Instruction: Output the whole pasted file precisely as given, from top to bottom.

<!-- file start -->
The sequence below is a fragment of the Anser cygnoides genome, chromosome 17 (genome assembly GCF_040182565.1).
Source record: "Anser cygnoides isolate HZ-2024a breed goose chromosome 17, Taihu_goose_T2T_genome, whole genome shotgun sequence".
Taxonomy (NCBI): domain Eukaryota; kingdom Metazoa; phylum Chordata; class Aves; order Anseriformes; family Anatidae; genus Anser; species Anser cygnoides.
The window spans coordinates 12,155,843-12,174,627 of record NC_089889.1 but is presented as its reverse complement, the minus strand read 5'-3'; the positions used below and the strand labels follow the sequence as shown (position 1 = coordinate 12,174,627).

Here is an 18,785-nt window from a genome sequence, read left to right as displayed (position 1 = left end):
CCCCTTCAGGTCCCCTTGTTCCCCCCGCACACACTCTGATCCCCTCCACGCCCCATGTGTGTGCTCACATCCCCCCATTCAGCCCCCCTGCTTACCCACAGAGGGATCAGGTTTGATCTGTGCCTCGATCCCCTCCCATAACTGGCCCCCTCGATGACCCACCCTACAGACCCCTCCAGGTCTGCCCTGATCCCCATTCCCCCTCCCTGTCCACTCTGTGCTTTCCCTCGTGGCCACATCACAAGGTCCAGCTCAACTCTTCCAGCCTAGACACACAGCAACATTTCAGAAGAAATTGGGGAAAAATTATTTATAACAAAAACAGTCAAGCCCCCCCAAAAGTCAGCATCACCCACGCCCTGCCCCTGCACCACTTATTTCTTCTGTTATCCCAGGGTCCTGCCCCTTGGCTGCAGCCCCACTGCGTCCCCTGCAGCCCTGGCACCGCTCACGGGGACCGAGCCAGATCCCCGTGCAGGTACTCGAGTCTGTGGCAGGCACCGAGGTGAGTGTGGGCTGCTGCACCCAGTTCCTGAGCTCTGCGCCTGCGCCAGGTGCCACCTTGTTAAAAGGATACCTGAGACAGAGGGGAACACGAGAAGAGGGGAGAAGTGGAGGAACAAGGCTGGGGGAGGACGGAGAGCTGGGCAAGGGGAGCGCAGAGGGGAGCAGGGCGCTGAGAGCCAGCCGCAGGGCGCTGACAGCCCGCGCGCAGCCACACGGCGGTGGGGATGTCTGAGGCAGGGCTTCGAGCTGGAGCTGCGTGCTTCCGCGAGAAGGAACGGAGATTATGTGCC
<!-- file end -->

The sequence below is a fragment of the Anser cygnoides genome, chromosome 17 (genome assembly GCF_040182565.1).
Source record: "Anser cygnoides isolate HZ-2024a breed goose chromosome 17, Taihu_goose_T2T_genome, whole genome shotgun sequence".
Taxonomy (NCBI): domain Eukaryota; kingdom Metazoa; phylum Chordata; class Aves; order Anseriformes; family Anatidae; genus Anser; species Anser cygnoides.
The window spans coordinates 12,155,843-12,174,627 of record NC_089889.1 but is presented as its reverse complement, the minus strand read 5'-3'; the positions used below and the strand labels follow the sequence as shown (position 1 = coordinate 12,174,627).

Here is an 18,785-nt window from a genome sequence, read left to right as displayed (position 1 = left end):
CCCCTTCAGGTCCCCTTGTTCCCCCCGCACACACTCTGATCCCCTCCACGCCCCATGTGTGTGCTCACATCCCCCCATTCAGCCCCCCTGCTTACCCACAGAGGGATCAGGTTTGATCTGTGCCTCGATCCCCTCCCATAACTGGCCCCCTCGATGACCCACCCTACAGACCCCTCCAGGTCTGCCCTGATCCCCATTCCCCCTCCCTGTCCACTCTGTGCTTTCCCTCGTGGCCACATCACAAGGTCCAGCTCAACTCTTCCAGCCTAGACACACAGCAACATTTCAGAAGAAATTGGGGAAAAATTATTTATAACAAAAACAGTCAAGCCCCCCCAAAAGTCAGCATCACCCACGCCCTGCCCCTGCACCACTTATTTCTTCTGTTATCCCAGGGTCCTGCCCCTTGGCTGCAGCCCCACTGCGTCCCCTGCAGCCCTGGCACCGCTCACGGGGACCGAGCCAGATCCCCGTGCAGGTACTCGAGTCTGTGGCAGGCACCGAGGTGAGTGTGGGCTGCTGCACCCAGTTCCTGAGCTCTGCGCCTGCGCCAGGTGCCACCTTGTTAAAAGGATACCTGAGACAGAGGGGAACACGAGAAGAGGGGAGAAGTGGAGGAACAAGGCTGGGGGAGGACGGAGAGCTGGGCAAGGGGAGCGCAGAGGGGAGCAGGGCGCTGAGAGCCAGCCGCAGGGCGCTGACAGCCCGCGCGCAGCCACACGGCGGTGGGGATGTCTGAGGCAGGGCTTCGAGCTGGAGCTGCGTGCTTCCGCGAGAAGGAACGGAGATTATGTGCC